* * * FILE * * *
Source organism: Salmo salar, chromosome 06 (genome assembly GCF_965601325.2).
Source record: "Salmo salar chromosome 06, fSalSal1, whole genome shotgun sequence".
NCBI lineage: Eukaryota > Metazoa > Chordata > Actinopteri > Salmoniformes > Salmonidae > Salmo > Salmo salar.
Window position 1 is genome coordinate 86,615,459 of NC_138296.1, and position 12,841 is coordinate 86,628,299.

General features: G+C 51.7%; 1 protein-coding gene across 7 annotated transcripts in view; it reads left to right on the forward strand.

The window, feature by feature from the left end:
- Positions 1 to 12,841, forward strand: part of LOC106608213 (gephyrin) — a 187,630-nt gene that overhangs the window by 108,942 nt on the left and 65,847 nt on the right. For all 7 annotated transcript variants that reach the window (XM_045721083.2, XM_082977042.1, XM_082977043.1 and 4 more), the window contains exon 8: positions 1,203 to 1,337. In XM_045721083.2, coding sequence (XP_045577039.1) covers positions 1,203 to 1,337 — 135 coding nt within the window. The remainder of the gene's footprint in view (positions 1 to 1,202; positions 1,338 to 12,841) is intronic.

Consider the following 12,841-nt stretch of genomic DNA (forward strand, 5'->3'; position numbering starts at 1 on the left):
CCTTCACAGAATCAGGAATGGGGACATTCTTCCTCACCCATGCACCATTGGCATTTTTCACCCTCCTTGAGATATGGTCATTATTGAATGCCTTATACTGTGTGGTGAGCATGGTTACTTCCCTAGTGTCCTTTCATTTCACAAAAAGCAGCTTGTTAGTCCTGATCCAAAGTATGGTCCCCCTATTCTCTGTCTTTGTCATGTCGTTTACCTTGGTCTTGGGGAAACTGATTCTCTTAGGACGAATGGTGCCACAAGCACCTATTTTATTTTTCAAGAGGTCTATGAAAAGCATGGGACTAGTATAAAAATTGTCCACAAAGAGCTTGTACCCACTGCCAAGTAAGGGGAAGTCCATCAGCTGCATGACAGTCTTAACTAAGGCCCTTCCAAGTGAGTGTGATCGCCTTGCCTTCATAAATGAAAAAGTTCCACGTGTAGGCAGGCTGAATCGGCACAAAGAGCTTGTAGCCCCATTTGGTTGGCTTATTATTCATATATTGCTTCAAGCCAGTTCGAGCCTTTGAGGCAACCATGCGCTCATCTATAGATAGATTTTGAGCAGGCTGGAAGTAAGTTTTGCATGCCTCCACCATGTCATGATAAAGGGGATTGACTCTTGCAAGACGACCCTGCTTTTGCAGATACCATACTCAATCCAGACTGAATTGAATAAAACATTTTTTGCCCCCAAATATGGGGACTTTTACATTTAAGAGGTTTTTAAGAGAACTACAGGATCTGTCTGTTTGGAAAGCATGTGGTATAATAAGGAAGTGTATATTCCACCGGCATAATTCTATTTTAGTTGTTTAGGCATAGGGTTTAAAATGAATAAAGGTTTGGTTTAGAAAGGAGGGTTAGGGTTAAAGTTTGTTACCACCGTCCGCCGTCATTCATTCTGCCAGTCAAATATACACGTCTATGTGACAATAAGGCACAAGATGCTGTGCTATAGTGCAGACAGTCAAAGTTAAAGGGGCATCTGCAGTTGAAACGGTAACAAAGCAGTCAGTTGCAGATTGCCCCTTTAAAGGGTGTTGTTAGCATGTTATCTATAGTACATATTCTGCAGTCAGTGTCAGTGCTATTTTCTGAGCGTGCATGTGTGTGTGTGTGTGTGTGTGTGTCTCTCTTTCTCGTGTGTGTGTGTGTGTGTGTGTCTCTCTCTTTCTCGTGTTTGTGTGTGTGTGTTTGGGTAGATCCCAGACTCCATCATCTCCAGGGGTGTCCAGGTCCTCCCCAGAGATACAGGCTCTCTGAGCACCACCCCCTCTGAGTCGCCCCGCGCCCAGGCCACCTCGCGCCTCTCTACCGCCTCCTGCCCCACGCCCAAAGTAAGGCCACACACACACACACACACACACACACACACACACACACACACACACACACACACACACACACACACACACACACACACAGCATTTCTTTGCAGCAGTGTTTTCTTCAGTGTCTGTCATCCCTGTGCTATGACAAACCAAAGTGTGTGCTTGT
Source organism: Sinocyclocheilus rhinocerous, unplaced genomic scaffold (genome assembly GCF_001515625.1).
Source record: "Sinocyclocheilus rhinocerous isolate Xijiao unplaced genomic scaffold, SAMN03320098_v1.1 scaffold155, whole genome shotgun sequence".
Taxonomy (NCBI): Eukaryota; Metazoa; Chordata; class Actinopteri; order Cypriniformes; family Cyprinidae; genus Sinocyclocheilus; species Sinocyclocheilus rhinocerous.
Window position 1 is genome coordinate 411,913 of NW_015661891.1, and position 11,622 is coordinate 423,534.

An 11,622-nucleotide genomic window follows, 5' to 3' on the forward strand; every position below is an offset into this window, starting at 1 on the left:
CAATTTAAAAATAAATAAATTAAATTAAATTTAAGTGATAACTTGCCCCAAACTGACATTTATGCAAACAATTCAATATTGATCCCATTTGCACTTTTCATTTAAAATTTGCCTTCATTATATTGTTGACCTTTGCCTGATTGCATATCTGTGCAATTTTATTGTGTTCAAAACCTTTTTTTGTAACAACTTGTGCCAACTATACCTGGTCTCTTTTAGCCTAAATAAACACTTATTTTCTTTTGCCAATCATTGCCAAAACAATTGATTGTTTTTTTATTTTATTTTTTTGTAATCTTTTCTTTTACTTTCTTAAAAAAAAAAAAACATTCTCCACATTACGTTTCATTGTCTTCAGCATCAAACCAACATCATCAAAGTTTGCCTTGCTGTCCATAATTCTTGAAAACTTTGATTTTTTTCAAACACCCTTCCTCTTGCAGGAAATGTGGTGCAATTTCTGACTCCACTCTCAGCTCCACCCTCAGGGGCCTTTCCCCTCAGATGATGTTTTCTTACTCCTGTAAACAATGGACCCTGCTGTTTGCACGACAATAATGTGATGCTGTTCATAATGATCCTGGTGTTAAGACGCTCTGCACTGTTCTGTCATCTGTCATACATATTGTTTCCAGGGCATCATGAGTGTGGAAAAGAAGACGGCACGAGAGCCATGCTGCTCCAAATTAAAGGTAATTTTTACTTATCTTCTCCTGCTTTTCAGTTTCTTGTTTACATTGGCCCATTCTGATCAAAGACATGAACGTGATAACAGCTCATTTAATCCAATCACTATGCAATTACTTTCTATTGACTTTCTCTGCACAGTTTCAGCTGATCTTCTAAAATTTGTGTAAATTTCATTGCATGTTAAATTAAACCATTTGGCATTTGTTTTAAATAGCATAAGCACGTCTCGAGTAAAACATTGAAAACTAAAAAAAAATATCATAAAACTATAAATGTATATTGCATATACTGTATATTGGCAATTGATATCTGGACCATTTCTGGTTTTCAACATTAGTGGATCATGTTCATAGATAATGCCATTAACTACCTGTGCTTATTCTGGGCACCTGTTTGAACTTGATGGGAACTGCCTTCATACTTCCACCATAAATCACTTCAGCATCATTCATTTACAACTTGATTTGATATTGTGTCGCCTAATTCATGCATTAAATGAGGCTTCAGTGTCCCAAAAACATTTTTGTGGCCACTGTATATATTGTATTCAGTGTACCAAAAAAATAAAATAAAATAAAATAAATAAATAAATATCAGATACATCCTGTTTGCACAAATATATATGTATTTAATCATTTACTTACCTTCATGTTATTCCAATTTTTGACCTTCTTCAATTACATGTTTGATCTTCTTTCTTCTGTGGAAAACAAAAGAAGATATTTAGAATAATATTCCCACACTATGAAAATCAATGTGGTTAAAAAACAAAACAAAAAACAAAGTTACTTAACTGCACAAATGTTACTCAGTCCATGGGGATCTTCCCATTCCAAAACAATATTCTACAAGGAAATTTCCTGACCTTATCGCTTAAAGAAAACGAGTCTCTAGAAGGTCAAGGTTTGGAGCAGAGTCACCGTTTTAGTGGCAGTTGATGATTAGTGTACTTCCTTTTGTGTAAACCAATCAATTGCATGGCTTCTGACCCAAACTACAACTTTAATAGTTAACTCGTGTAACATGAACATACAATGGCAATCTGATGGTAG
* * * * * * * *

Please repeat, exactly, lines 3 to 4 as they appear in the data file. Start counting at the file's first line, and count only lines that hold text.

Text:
NCBI lineage: Eukaryota > Metazoa > Chordata > Actinopteri > Salmoniformes > Salmonidae > Salmo > Salmo salar.
Window position 1 is genome coordinate 86,615,459 of NC_138296.1, and position 12,841 is coordinate 86,628,299.